The future of work for provider supply chain executives

Part 3: Embracing technological solutions and digital workforce

Posted by Eileen Radis, Paul Kreder, Jen Brown, Paul Atkins, and Kurt Banas on Febuary 20, 2020.

The future of work encompasses changes in work, in the workforce, and in the workplace. In preparation for these changes, supply chain executives will need to identify innovative ways to become an agile organization. This can be accomplished through the combination of empowered organizational design, robust talent strategies and implementing innovative technologies.  Reimagining supply chain will prepare leaders with the insights needed to proactively prepare for the future of healthcare and further help their workforce to operate at the top of their license.   This blog will focus on three strategies to help supply chain executives prepare to make the shift in future of work: (1) digitizing supply chain (2) activating automation and (3) optimizing the workforce.

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Transforming the supply chain for health care providers Part 2

Part 2: Unlocking critical capabilities in supply chain through an operating model transformation

Posted by Eileen Radis, Lynn Gonsor, Paul Atkins, and Kurt Banas on January 15, 2020. 

In Part 1 of our series, we looked at how supply chain is rapidly becoming a key strategic function across the health care provider ecosystem. Today, we discuss unlocking critical capabilities in the supply chain through an operating model transformation.

Only 38 percent of executives say they are very or extremely confident that their supply chain organization has the capabilities it needs today.[i] This fact is garnering significant attention in the health care sector, as more business leaders begin to understand the strategic significance of supply chain as a powerful way to impact the bottom line and prepare for the Future of Work. As a result, savvy supply chain executives should be focused on developing high-performing, adaptable teams to be able to create and deliver more-advanced supply chain capabilities and drive value. This often requires reorganizing the function from the top down through an operating model transformation, which we loosely define as ensuring the right skills, in the right place, in the right amounts, at the right time. Basically, you can’t drive innovative and leading-edge approaches through ineffective decision rights, structures that are dated, and a view of supply chain that is merely transactional.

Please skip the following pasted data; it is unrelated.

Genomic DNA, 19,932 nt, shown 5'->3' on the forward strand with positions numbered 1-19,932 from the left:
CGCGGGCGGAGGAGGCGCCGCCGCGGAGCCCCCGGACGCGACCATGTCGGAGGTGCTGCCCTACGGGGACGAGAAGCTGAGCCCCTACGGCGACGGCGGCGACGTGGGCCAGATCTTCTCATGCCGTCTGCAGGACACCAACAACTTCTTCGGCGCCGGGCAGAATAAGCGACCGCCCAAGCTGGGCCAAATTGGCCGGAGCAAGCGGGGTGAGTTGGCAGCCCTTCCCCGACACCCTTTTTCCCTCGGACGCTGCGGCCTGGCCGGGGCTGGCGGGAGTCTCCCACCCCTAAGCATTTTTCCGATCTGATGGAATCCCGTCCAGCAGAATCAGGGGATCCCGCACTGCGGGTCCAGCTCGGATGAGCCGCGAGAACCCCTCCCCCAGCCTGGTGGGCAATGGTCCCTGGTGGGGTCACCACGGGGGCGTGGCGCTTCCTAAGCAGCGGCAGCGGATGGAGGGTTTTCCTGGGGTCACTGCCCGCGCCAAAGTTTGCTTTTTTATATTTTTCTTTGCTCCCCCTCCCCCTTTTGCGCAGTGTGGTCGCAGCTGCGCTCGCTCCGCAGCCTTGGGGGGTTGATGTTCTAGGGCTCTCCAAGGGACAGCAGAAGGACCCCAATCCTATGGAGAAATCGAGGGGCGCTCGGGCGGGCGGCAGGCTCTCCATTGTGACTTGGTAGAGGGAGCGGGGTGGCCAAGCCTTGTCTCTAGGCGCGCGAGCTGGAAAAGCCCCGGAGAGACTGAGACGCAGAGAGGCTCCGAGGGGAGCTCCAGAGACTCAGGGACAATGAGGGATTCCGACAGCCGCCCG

To provide executives with an overview of what a supply chain operating model transformation might entail, this post touches on three topics: (1) supply chain capabilities needed in the future, (2) operating model components that should be considered in times of transformation, and (3) the factors that can  make a supply chain transformation achieve the expected results.

 

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Transforming the supply chain for health care providers

Part 1: Making sense of a complex web

Posted by Eileen Radis, Paul Atkins, and Kurt Banas on December 17, 2019.

Supply chain is rapidly becoming a key strategic function across the health care provider ecosystem,  with a seat at the C-suite table. Providers increasingly recognize that an effective and efficient supply chain can improve the quality of care delivered to patients and generate significant cost savings for their organization. And they can see that trends such as cloud Enterprise Resource Planning (ERP), automation, and analytics are driving how supply chain is evolving and how this can generate even more benefits. In this series, we’ll look at how health care providers can tackle the challenges associated with supply chain transformation, starting with why an all-in approach that accounts for the supply chain’s many interdependencies is essential. Continue reading “Transforming the supply chain for health care providers”